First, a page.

A sharable characteristic between petroleum products and microalgae is their similar anatomy of lipids. Microalgae has become popular for manufacturing in several realms of research as some scientists suggests the lipid profile of the plant can be utilized for renewable resources. Crude oil It is believed to be of microalgal origin, with diatoms being especially likely candidates, their attributes have significant production of triacylglycerols also found in fuel (Ramachandra,, 2009). Not surprisingly, the similar characteristics of microalgae has become a favored plant as a gasoline alternative. Several species have biomass production rates that can surpass those of terrestrial plants, and many eukaryotic microalgae can store significant amounts of energy-rich compounds, such as triacylglycerol (TAG) and starch, that can be utilized to produce several distinct biofuels, including biodiesel and ethanol (Dismukes, et. al, 2008). Just like corn, microalgae are photosynthetic and able to synthesize starch from glucose by using carbon dioxide and water; consisting of several carbon chains needed to produce ethanol. Biofuels that can sequester carbon or that have a negative or zero carbon balance over the entire production life cycle should be given high priority; corn-based ethanol is the worst among the alternatives that are available at present, although this is the biofuel used the most in commercial production in the United States (Groom, Martha, et al. 2008).

Most species of algae grow on water sources decreasing terrestrial predators and lessening impact on soil erosion. Some may argue that algae are dangerous to water sources and contributes to a lack of aquatic life, however algae farms can recycle water that is inside designated growth pools. Early attempts at biofuel production have been made before, but none utilized the recyclable nature of microalgae farming. Furthermore, microalgae are diverse organisms that can live in multiple ecosystems, so farms would not be contained to one place, rather they could be set up in most countries if they have the resources necessary to sustain them. Successful utilization of water for farming microalgae is a popular argument against using it as a biofuel.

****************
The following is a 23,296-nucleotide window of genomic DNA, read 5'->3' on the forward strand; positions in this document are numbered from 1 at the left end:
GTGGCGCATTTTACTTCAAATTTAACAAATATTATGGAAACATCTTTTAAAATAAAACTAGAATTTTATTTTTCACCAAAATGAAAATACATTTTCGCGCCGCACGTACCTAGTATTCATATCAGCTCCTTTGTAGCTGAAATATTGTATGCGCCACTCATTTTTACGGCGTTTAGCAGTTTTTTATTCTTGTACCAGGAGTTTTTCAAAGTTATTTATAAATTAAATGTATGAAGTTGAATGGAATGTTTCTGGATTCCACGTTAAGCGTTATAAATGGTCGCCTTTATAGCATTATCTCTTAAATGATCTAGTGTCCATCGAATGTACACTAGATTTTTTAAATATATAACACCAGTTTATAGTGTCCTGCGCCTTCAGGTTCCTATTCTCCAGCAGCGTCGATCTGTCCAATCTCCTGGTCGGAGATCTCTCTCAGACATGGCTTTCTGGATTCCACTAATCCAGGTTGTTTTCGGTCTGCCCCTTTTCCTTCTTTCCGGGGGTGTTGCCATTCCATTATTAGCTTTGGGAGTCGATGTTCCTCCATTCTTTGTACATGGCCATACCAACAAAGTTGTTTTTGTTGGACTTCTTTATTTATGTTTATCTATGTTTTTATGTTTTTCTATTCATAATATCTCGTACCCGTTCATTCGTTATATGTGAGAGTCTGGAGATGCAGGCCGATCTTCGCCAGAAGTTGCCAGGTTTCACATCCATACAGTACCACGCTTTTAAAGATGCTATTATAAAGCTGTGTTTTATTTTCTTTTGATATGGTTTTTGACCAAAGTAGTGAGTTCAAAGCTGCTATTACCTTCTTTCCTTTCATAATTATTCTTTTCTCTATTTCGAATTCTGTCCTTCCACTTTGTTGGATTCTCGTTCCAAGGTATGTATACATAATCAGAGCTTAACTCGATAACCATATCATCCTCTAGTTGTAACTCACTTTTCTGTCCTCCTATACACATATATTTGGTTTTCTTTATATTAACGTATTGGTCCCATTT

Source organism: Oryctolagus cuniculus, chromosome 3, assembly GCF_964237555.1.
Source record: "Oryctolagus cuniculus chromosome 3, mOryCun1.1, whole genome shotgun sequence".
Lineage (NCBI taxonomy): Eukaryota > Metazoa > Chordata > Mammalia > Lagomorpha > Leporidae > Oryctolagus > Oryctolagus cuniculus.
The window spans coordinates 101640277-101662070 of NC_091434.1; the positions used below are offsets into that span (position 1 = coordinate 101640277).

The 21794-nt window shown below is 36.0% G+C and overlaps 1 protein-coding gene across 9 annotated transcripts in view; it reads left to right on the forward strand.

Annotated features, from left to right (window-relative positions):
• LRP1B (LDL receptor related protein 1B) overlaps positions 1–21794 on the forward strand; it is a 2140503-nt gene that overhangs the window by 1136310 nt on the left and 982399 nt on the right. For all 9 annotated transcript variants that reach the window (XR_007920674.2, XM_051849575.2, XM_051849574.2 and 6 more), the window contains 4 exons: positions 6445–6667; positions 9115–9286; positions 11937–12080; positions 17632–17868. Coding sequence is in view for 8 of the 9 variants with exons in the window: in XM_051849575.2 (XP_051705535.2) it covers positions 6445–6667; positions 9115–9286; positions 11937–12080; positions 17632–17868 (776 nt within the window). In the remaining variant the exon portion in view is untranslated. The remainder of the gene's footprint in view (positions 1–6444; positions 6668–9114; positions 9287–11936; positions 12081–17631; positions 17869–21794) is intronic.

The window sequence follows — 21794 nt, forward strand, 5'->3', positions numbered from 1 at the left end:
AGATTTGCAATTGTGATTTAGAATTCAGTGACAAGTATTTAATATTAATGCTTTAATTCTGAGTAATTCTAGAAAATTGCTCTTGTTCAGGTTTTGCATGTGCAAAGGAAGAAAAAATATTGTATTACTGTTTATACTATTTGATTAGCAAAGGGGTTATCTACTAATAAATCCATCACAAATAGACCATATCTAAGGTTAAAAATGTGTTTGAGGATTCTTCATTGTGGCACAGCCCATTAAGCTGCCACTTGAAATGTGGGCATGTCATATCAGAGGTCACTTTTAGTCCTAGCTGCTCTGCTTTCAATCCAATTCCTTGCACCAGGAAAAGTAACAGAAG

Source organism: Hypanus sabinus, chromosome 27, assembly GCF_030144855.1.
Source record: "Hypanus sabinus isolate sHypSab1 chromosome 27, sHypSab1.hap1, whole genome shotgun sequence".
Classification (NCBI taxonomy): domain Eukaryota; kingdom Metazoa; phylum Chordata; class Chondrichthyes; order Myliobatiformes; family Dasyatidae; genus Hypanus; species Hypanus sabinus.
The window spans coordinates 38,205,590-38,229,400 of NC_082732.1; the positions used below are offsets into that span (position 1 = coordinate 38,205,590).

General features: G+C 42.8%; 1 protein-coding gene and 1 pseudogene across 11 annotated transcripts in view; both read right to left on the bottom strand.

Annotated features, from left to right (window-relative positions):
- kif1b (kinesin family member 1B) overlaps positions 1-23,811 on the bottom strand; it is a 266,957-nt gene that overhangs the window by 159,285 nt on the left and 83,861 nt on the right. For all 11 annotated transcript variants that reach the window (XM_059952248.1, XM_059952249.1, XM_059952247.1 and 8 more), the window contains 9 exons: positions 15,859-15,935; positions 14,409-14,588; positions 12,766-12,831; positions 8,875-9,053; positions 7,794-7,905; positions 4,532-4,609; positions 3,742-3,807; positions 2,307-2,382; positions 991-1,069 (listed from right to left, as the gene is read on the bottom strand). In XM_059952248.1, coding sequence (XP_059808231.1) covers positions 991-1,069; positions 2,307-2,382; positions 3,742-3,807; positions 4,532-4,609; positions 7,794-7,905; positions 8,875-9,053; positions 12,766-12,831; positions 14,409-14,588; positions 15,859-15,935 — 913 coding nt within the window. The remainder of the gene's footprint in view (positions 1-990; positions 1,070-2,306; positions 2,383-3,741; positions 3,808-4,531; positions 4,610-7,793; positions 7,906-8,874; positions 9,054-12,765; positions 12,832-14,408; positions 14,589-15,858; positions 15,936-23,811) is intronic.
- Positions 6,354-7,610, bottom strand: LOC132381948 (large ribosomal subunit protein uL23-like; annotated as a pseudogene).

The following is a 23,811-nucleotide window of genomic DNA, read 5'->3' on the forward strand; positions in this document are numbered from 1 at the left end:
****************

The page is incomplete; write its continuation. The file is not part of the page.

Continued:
Some say, too much water is required resulting in inefficient water usage which would lack the renewable goal of microalgae. However, water sources required for growth can be a variety of sources depending on the species, such as saltwater, freshwater and even wastewater. Ocean cultivation systems are currently being experimented to test the ability to grow algae far offshore as an effort to conserve land. Some scientist even considered changing the genetic composition of one species of algae Acutodesmus dimorphus to produce more lipids and be high light tolerant to mitigate the effects of the sun directly onto ocean water. In 2017, trials approved by the US Environmental Protection Agency (EPA) were performed for the cultivation of the genetically engineered freshwater microalga Acutodesmus dimorphus in outdoor open-pond bioreactors, which demonstrated that the genetically modified microalga did not outcompete the native algal population (Szyjka, S., 2017). The attempt of comparing a genetically modified algae against a native one, confirmed that the modifications would not be usable for future generations, however a delightful surprise concluded that over time the algae did become more resilient in its ability to be in direct sunlight most of the day. Still, wastewater would be the best option for cultivation. Microalgae are effective at consuming both nutrients and carbon from wastewater, nitrogen and phosphorus can be almost completely removed by algae in suspension or in immobilized form; In addition, daytime photosynthesis provides aeration and maintains high dissolved oxygen in wastewater allowing for effective biological oxygen demand (Ruiz-Marin, 2010). Essentially, addressing stress factors in microalgae and responding promptly will aid in proliferation and resilience of the species.

In conclusion, microalgae are significant contenders for consideration in biofuel. The species is diverse, adaptive, and renewable during a time where tools and technology are present to utilize the species. Corn is not reliable over time, and neither is a dependency on foreign oil or fossil fuels. Swift and firm action must be taken to address climate change for all life on earth. One such change, is the introduction of biofuels which would address carbon emissions.

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Humans are dependent on plants. (2022, May 25). Retrieved from